Paige S. Becker, Ph.D.
Paige S. Becker
Post-Doctoral Research Fellow
Department of Civil and Environmental Engineering
I grew up in the front range of Colorado and spent many summers in Grand Lake, at the headwaters of the Colorado River, which piqued my interest in water resources, particularly in the western U.S. When not in front of a computer, I am often found hiking or cuddling with my dog, Regis, reading a good book, running, biking, snowboarding, or anything else that keeps my mind and body busy.
I am also the 2023 Chair-Elect (2024 Chair) of the American Geophysical Union Hydrology Section Student Subcommittee (AGU-H3S) which works to foster a welcoming community of students and early career scientists in the hydrologic sciences.
- BS in Environmental Engineering, Colorado School of Mines, 2017
- MS in Hydrology, Colorado School of Mines, 2018
- Ph.D. in Water Resources Engineering, Oregon State University, 2023
My current research is to work with the Next-Gen Framework from NOAA to build a suite of parameters to predict the impacts of watershed disturbance on streamflows. Particularly, understanding how fire in the west impacts streamflow and building an operational model for users.
My Ph.D. work focused on using a combination of using field methods and numerical models to better scale predictions of exchange from small study reaches to larger segments and beyond.
Broadly I’m interested in work that allows me to have one foot in the stream and other in front of the computer to better understand processes in mountain catchments.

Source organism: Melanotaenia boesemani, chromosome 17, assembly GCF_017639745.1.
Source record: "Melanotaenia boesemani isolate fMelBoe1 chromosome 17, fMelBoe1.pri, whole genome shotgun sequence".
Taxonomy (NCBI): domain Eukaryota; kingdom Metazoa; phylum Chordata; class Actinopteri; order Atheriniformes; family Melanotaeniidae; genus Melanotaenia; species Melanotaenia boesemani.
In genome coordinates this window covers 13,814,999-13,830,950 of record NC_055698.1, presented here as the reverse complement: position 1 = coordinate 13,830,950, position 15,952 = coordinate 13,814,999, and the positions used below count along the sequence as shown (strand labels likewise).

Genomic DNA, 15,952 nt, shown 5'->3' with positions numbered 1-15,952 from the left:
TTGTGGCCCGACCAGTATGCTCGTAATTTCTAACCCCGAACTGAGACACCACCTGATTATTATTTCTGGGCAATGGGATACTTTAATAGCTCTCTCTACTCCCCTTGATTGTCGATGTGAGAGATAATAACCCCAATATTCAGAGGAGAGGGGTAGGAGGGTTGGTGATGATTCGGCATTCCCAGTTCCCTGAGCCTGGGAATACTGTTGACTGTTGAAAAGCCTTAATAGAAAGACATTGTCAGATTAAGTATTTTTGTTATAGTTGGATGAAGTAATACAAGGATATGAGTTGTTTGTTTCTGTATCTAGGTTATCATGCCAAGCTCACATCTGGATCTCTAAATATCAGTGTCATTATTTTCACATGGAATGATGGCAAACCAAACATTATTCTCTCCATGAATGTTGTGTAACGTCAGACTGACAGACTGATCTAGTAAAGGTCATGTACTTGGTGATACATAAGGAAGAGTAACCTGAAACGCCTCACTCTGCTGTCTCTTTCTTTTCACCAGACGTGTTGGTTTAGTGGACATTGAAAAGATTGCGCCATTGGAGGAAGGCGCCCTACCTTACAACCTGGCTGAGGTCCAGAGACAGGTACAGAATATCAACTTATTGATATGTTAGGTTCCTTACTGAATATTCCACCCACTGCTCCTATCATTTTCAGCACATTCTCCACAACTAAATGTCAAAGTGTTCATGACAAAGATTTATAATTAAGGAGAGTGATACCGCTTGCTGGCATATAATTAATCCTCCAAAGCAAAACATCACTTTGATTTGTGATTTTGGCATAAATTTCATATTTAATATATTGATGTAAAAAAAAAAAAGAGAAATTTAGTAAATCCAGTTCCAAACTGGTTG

- Watershed Disturbance
- Hyporheic Zones
- Field experiments
- Water Resources
Becker, P., D. Byrnes, C. Hall, and Y. Rao (2023), Boosting support for students and early-career professionals, Eos, 104, https://doi.org/10.1029/2023EO230294. Published on 3 August 2023.
- Becker, P. S., Ward, A. S., Herzog, S. P., & Wondzell, S. M. (2023). Testing Hidden Assumptions of Representativeness in Reach‐Scale Studies of Hyporheic Exchange. Water Resources Research, 59(1), e2022WR032718.
Doings and Experience
I spent 9 months at Oak Ridge National Laboratory working in the Watershed Systems Modeling Group using the Advanced Terrestrial Simulator (ATS) to model and understand how truncating time scales and physical scales impacts the prediction of hyporheic exchange.
I have 4 summers of fieldwork experience running tracer experiments (slug and continuous rate) with salts and dyes. My notes and instructions on dilution and solute tracer experiments are here.
Colorado School of Mines
1500 Illinois St
Golden, CO 80401
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